For his part, Newsom has entered this scholarly debate in real time to indicate that descriptive representation has a practical benefit for Californians. With the appointment of Laphonza Butler, Newsom’s actions are in line with scholarship on Black women’s politics and queer politics which note that descriptive representation matters. As the first Black lesbian in the Senate, Butler is expected to embody an increasingly new form of intersectional descriptive representation: queer women of color.
Right time for Senator Butler
Not only is Laphonza Butler the third Black woman to serve in the Senate, the third openly lesbian senator to serve in the 118th Congress, and the second senator to graduate from a historically Black college or university in the modern era, but she is also a descriptive representative for mothers who work outside the home with young children. These identities represent wide swaths of the American electorate. Take, for example, the fact that women were 50.9% of the U.S. population in 2022 or that 9% of adults identify as LGBTQ in 2023. By comparison, female senators make up a quarter of that governing body, and while the 118th Congress has a record number of queer representatives, only two are in the Senate. Butler adds to the descriptive representation in the Senate as a growing constituency calls for Congress to be more representative of the nation as a whole. To be sure, having a more diverse Congress that is filled with descriptive representatives may not lead to more inclusive policies that substantively impact historically marginalized groups.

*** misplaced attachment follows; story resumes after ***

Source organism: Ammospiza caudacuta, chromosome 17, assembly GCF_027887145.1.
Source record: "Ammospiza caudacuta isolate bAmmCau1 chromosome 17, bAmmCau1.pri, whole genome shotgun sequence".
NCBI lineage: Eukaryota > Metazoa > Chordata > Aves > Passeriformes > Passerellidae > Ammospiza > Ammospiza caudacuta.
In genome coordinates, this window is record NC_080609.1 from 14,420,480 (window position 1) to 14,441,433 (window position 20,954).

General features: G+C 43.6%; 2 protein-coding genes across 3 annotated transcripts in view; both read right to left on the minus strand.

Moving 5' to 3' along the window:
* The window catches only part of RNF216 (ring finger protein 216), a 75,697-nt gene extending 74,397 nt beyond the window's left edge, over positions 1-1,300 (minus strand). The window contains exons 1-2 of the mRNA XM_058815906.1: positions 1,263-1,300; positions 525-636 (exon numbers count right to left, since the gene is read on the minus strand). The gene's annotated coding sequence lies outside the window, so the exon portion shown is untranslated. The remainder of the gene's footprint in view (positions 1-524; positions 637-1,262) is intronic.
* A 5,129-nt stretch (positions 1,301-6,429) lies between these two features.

Furthermore, Black women are a powerful voting bloc for Democrats. Black women Democrats continue to be elected to Congress at growing rates, which has implications for U.S. democracy. Yet, Black women Democrats express dissatisfaction with their political party and have demanded more attention as well as support. Newsom selected Butler, a seasoned politico with decades of experience and ties to organized labor, women’s organizations, and historically Black organizations. And at 44, she represents the growing number of younger people who have been labeled as a new political wave. As senator, Butler has ties to communities that are key voting blocs for the Democrats and has the experience as well as lived experiences to represent them both descriptively and substantively.
As California’s junior senator, Butler has sidestepped the electoral process and stayed above the fray of the contest between Democratic rivals for Feinstein’s seat, who include Barbara Lee, another Black woman who has called on Newsom to recognize Black women’s political prowess. For her part, Lee was endorsed by the CBC to be Feinstein’s elected replacement. While Butler’s appointment may be a disappointment for some of Lee’s colleagues in the CBC, it is a descriptive win for Black women’s politics. Not all Black women have the same policy preferences, cultural ties, or lived experiences. Butler is not Lee. But as descriptive representatives, their records reveal that Butler and Lee share similar commitments to women’s issues, advocacy for marginalized groups, and illustrious records in public life.
To our benefit, the nation (and political scientists) have the fortunate opportunity to assess the usefulness of Butler’s multi-forms of descriptive representation. Perhaps she is setting a new model for examining the intersectional link between descriptive and substantive representation.